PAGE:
County News

ARP architects stress importance of execution in recovery

Error message

In order to filter by the "in queue" property, you need to add the Entityqueue: Queue relationship.
  • County News Article

    ARP architects stress importance of execution in recovery

    For the Biden administration, properly addressing the nation’s economic needs in the midst of the COVID-19 pandemic meant making up for what they missed during the Great Recession. 

    Several senior economic officials were Obama administration veterans determined not to repeat the history of an uneven recovery that saw many parts of the United States lag years behind others. That meant passing the American Rescue Plan was only the beginning, and to ensure a full recovery, the Biden administration prioritized successful implementation of the $1.9 trillion stimulus, a task equal in importance to summoning the political will to pass it in the first place.

    “This is historic legislation, but people will judge it later,” Gene Sperling told a General Session audience July 12 at NACo’s Annual Conference. Sperling is overseeing the plan for the administration, playing the same role Biden did during the Great Recession.

    “We understood that it would not be possible unless we provided sufficient support to state and local governments,” Jacob Leibenluft told a July 11 joint meeting of NACo’s Large Urban County and Rural Action caucuses.  He is the chief recovery officer and counselor for Treasury Secretary Janet Yellen. 

    The burden will be on counties to demonstrate that they have properly used the $65.1 billion in direct ARP funding in the Coronavirus State and Local Fiscal Recovery Fund that they received to mitigate damage caused by the pandemic, including helping businesses, addressing learning losses in children, reducing health disparities and rehiring government employees. The direct funding was a departure from the 2020 CARES Act cutoff to counties with populations of under 500,000 residents needed for direct funding.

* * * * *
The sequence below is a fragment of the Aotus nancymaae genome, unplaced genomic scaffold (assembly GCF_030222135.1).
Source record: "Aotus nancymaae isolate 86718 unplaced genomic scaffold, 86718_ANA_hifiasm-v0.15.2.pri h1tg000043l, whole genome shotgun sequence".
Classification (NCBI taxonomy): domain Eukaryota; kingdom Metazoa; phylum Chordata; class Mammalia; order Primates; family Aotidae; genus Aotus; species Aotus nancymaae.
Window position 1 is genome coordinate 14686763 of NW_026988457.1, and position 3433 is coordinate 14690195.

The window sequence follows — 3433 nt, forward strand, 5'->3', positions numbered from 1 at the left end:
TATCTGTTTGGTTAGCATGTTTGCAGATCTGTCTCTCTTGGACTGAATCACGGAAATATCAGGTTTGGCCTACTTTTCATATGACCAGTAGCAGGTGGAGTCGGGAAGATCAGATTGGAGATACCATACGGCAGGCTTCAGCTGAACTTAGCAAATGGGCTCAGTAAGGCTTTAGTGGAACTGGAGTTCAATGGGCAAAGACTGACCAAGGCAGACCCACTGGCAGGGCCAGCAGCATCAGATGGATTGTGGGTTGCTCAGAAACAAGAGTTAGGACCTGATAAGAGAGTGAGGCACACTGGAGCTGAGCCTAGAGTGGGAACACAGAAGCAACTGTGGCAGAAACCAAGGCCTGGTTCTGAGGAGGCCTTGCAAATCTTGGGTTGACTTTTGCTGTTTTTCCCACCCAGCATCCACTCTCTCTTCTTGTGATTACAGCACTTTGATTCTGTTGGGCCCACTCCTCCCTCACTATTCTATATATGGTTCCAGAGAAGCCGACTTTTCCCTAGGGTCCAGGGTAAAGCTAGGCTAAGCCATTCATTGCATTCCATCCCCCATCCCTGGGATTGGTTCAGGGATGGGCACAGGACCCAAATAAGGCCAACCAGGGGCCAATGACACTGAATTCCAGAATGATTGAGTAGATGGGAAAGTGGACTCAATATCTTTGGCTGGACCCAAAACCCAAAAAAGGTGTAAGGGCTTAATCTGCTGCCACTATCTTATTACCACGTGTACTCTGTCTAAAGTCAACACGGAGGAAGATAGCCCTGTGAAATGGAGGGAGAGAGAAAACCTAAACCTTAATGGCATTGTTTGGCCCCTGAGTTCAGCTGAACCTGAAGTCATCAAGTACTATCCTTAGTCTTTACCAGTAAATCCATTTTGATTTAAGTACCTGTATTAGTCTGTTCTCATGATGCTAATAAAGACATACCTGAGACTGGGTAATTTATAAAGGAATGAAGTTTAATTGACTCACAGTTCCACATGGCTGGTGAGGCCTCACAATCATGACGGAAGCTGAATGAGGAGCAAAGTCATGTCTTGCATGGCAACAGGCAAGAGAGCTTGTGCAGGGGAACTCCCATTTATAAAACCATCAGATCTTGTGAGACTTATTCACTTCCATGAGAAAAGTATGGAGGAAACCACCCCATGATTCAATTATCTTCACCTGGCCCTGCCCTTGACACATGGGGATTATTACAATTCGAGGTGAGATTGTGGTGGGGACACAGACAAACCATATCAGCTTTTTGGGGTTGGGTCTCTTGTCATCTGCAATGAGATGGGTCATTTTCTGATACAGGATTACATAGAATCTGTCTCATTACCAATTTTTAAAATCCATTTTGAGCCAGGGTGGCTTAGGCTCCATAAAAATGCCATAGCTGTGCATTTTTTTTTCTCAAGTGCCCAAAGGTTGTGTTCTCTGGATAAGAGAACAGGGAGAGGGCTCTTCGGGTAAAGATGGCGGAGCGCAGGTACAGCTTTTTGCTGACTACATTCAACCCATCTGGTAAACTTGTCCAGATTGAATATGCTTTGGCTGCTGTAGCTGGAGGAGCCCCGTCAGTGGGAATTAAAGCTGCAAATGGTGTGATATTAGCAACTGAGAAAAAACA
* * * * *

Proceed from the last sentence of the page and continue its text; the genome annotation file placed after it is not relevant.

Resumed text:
“We needed to provide the resources to take on the public health crisis,” Leibenluft said, noting that states would hardly be a better judge of where money was most needed in each county. “And fiscal distress cannot only result in cutbacks but be a drag in a recovery.”

    Sperling pointed out estimates that more robust funding to help return governments to pre-recession employment levels could have meant a 3 percent rate of economic growth over four years, rather than 2.3 percent. That made direct funding to counties a priority.

    “It’s on us not just to implement well, but to tell the world what was done,” he said. “We’re going to have to show that, because I don’t think there’s any in this room who wants the idea of direct county assistance after a recession to be one-and-done, so we have a lot of work going forward.”

    Deputy Treasury Secretary Wally Adeyemo told the July 12 audience that the administration had thus far been impressed with initial plans for ARP spending, including investing in water infrastructure, investing in small businesses and bringing back employees.

    “The president, in designing the American Rescue Plan, decided that he was going to give a historic amount of money to local, county and state officials for a very specific reason: Because the needs of each one of the people you serve is different and we knew that by providing the resources to you directly, that you would have the ability to meet those needs,” he said.

    He predicted a 6 percent GPD growth, due in large part to the local investments that counties were making.

    Leibenluft said ensuring counties had access to their own relief money was crucial to properly targeting that funding.

    “We wanted to ensure that those resources went to every government,” he said, noting that states would hardly be a better judge of where money was most needed in each county. 

    When asked whether the Treasury Department could relax spending rules to give counties more latitude, Leibenluft pointed to statutory language that demanded those guide rails, and it would take congressional action to allow that, which would be unlikely.

    “Those guard rails are there because of what the legislation requires,” he said. “It’s an approach that ensures accountability and transparency. That’s our ‘North Star’ in implementing relief at Treasury.”